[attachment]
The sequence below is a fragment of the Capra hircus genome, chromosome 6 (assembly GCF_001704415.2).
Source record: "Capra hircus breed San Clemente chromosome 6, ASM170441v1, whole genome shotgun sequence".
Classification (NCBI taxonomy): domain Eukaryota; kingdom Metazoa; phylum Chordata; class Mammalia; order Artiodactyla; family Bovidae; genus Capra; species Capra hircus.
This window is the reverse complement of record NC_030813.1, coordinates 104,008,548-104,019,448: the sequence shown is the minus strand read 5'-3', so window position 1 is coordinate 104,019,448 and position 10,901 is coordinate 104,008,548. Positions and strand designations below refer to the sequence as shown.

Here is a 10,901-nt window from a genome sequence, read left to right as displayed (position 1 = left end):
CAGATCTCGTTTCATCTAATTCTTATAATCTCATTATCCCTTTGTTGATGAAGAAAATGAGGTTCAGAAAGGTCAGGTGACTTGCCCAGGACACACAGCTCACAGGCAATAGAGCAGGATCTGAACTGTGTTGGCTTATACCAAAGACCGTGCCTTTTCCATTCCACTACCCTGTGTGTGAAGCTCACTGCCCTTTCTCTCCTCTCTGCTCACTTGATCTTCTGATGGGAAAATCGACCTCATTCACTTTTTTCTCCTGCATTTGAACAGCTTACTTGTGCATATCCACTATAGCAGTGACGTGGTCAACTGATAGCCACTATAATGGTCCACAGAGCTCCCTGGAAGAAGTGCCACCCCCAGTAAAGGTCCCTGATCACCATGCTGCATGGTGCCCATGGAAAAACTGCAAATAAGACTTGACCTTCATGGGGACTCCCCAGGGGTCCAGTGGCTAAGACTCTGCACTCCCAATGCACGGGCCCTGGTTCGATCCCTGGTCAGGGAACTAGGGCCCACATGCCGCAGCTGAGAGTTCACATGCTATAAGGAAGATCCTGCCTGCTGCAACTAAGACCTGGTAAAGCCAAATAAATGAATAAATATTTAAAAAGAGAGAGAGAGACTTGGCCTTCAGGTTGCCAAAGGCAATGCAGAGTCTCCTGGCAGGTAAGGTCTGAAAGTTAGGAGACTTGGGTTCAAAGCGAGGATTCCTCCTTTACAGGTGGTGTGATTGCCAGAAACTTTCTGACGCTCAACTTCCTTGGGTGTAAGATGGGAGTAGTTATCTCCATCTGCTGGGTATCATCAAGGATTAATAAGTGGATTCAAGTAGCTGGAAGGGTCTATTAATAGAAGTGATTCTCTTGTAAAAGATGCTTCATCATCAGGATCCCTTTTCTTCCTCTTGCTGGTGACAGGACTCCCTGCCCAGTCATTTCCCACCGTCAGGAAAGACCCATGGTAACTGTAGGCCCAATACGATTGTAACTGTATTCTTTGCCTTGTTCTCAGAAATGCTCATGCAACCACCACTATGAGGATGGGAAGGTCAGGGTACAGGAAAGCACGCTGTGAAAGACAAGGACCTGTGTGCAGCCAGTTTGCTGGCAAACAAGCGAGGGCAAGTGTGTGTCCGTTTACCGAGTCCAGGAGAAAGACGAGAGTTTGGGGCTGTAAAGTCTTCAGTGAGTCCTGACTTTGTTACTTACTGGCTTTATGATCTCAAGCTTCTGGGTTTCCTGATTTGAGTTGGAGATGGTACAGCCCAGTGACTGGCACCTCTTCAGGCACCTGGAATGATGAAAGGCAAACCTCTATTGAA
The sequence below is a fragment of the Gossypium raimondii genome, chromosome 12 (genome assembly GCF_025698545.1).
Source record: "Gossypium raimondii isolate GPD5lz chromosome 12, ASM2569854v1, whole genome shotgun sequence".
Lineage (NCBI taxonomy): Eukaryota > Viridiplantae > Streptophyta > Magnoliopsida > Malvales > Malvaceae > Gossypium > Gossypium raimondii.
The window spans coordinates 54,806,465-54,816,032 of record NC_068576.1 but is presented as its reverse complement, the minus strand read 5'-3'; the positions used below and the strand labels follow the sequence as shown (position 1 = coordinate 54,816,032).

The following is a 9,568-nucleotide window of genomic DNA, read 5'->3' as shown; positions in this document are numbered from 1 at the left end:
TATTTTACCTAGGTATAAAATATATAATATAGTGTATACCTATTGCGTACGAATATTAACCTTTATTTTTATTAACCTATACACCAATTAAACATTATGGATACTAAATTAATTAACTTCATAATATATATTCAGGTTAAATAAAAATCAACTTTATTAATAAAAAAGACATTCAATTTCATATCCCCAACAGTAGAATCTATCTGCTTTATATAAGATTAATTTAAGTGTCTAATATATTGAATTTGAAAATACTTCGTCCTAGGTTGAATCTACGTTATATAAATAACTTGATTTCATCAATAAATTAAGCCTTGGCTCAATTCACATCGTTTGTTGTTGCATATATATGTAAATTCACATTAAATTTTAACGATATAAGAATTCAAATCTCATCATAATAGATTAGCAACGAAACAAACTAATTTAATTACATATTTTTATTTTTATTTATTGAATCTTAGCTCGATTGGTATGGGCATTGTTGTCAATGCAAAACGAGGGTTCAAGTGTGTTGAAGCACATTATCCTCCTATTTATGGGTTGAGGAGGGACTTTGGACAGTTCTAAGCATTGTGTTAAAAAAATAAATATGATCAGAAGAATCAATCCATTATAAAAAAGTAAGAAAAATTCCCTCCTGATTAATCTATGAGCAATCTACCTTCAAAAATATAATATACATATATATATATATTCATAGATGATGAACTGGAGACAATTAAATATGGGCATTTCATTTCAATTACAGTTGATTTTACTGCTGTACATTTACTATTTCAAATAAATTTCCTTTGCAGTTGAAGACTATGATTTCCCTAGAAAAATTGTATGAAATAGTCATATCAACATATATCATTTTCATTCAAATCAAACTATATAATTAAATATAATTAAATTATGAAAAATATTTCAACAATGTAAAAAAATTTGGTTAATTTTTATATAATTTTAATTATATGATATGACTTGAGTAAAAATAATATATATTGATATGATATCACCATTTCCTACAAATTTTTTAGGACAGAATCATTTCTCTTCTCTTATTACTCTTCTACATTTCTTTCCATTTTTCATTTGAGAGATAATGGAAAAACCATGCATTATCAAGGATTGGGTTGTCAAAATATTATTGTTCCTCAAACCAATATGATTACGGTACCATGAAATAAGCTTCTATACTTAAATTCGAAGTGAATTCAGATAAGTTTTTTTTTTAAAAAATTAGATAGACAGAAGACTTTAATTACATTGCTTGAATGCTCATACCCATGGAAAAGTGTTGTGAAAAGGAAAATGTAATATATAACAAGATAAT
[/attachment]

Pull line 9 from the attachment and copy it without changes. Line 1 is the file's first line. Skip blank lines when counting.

Lineage (NCBI taxonomy): Eukaryota > Viridiplantae > Streptophyta > Magnoliopsida > Malvales > Malvaceae > Gossypium > Gossypium raimondii.